Sebastian Vettel became Formula 1's youngest-ever world champion by winning the Abu Dhabi Grand Prix, with chief rivals Fernando Alonso and Mark Webber just seventh and eighth.
The 23-year-old German led comfortably from the front all afternoon, save a few laps before Jenson Button made his late pitstop. But it was what happened behind Vettel that changed the course of the championship.
Pre-race favourite Alonso only needed to come home in the top four to secure title, even if Vettel won, but his day - and title hopes - were ruined when he spent most of the afternoon looking at the back of Vitaly Petrov's car in the lower reaches of the top 10, thanks to an early shuffling of the race order.
Instead, Nico Rosberg and the Renaults of Robert Kubica and Vitaly Petrov capitalised on alternative strategies offered by an early-race safety car period to finish fourth, fifth and sixth, and relegate Alonso and Webber down the order.
The vital chain of events was triggered by Webber's early pitstop to discard the first set of tyres, on which he was slipping backwards from Alonso's rear wing. The Australian resumed on lap 13 in 16th place, behind Jaime Alguersuari's Toro Rosso. Massa had been running closely behind Webber, so Ferrari responded by pitting him to see if he could get out ahead of the Red Bull.
When he emerged behind, and Webber lapped 0.8 seconds faster than Alonso next time round, Ferrari made the decision to bring the Spaniard in to ensure he stayed in front of Webber.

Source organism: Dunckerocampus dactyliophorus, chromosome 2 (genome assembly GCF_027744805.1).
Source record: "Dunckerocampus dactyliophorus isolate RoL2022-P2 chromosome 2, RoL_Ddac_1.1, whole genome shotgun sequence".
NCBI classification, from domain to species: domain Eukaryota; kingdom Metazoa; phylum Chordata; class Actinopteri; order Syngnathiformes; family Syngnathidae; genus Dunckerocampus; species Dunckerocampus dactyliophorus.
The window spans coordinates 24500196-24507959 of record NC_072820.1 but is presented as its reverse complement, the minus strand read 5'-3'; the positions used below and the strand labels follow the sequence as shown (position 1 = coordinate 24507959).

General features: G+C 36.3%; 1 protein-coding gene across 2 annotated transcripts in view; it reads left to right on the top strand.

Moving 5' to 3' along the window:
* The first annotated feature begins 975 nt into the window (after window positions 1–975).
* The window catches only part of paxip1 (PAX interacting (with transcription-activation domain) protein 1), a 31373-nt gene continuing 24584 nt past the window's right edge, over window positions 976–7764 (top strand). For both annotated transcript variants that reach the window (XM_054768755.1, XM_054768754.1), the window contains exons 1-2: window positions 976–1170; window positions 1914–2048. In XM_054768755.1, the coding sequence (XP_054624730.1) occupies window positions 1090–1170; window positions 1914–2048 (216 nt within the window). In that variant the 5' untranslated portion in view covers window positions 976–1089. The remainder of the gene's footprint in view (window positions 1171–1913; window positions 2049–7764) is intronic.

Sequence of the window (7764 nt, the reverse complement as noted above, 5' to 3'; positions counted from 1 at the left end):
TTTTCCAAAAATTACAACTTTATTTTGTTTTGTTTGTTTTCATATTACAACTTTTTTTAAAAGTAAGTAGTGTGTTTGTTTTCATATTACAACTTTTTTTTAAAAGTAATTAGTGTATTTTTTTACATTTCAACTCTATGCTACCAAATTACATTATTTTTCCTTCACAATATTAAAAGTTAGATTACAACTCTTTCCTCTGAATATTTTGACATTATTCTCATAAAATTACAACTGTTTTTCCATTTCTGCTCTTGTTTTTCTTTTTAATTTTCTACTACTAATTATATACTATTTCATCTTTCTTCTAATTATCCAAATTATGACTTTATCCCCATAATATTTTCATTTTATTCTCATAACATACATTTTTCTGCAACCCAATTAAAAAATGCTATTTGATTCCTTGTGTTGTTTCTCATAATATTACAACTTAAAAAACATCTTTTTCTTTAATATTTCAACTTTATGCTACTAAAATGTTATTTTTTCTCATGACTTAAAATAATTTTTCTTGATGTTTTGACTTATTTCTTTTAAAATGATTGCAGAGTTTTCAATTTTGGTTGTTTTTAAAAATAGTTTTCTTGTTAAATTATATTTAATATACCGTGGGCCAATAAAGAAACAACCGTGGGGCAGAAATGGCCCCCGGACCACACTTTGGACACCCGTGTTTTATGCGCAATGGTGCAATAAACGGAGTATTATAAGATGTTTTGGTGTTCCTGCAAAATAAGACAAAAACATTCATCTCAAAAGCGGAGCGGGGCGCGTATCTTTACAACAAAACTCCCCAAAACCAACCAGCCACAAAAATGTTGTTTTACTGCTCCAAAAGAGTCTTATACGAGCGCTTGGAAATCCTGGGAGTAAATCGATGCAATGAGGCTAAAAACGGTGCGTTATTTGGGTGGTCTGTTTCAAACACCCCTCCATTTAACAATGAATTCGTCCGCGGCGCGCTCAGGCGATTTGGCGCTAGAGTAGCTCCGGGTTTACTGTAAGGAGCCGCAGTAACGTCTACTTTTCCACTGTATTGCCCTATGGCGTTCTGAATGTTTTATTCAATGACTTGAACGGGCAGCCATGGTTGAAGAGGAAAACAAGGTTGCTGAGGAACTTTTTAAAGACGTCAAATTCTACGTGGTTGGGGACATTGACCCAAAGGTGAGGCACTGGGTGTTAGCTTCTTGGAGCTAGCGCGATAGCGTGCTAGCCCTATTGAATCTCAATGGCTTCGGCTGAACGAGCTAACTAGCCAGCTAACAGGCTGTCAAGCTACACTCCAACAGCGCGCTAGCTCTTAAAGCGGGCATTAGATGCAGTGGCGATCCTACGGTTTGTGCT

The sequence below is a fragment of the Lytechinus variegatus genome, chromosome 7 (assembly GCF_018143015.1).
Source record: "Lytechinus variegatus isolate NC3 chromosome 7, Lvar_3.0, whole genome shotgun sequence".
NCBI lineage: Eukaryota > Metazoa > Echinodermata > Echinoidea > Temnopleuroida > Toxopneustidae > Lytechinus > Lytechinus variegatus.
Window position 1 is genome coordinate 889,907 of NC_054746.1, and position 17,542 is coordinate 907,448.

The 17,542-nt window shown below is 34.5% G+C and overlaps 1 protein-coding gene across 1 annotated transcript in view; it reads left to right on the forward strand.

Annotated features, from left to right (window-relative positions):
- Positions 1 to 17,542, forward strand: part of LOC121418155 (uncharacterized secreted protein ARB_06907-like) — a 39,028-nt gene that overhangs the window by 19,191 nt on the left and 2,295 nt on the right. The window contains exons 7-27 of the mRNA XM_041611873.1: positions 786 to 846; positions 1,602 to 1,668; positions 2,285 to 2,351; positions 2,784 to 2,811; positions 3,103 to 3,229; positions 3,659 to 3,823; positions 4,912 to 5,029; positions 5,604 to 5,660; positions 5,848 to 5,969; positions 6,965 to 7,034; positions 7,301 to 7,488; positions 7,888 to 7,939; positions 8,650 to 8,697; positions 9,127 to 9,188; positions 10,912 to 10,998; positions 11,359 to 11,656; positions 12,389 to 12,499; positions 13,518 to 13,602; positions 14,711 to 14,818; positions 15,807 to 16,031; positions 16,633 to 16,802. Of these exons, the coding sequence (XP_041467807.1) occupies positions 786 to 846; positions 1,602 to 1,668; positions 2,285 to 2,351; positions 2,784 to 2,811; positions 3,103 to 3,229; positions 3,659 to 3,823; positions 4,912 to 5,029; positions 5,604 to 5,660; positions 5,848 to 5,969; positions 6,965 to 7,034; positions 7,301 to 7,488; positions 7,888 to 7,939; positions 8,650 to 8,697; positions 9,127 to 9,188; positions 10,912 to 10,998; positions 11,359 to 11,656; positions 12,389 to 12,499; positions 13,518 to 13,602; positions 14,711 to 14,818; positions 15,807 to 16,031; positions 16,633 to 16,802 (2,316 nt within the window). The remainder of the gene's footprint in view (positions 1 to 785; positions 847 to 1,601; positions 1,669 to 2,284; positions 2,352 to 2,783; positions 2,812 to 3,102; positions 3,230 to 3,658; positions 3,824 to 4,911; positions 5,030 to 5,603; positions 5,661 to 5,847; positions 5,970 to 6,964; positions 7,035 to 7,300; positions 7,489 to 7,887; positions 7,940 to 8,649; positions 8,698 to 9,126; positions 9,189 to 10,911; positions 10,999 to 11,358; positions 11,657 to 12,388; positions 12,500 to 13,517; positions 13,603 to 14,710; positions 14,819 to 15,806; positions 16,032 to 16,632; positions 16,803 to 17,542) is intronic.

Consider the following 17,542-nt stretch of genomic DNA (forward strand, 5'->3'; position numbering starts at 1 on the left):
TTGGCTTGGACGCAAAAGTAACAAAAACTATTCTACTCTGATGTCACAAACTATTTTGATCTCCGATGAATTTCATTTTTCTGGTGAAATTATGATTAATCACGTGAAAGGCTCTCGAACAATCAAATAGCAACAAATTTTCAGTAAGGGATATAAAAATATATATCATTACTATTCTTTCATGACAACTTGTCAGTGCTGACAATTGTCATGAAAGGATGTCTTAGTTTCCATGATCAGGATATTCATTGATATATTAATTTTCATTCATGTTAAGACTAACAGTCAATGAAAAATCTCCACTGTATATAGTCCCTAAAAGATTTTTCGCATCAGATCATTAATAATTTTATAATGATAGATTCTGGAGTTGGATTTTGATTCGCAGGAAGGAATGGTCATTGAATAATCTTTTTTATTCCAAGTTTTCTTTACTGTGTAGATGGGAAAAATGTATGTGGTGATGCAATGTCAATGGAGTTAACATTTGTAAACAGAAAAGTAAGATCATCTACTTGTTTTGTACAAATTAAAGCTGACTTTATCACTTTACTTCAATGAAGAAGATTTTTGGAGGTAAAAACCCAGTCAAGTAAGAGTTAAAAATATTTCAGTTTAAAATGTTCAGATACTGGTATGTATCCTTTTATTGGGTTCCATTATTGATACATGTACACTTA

He did, but that strategy failed to take into account Nico Rosberg and Vitaly Petrov, who had pitted under a safety on the first lap. That meant that although Alonso had Webber covered off, he was nowhere near the fourth place he needed to deny Vettel the title.
Not only that, but while Alonso was stacked behind Petrov - with Rosberg another two seconds up the road - Kubica stayed out on a long first stint and jumped up the order. His Renault had started on the harder compound tyre after failing to make it through to Q3, but that allowed a late first stop.
Kubica found himself in the thick of the battle for the lead when Vettel and Hamilton rejoined after their stops. With Alonso so far down the order, Hamilton became the biggest threat to Vettel's championship. But the Briton couldn't find a way around the Renault, and by the time
Kubica pitted on lap 45, Vettel was 10 seconds up the road and in control. But in that time, Kubica had extended the gap back to Alonso's pack to 24 seconds - plenty for his pitstop. He resumed ahead of team-mate Petrov, with Alonso seventh.
Button, who was running just five seconds ahead of Alonso in the early stages, remained in third - easily clear of the Rosberg group by the time he resumed from his pitstop on lap 39.
The first-lap safety car period that later proved so pivotal to the championship was, coincidentally, partly caused by Rosberg - the driver to benefit most from it. His Mercedes team-mate Michael Schumacher was delayed on the inside of the track by the defending Rubens Barrichello. Rosberg tried to drive around his team-mate into the chicane but they were squeezed together and Schumacher spun on the exit.
Just as he was trying to restart, Vitantonio Liuzzi arrived on the scene, in the middle of a pack with nowhere to go. His Force India hit and climbed up the front of the Mercedes and blocked the track. It was this that prompted Rosberg and Petrov to make their early stops.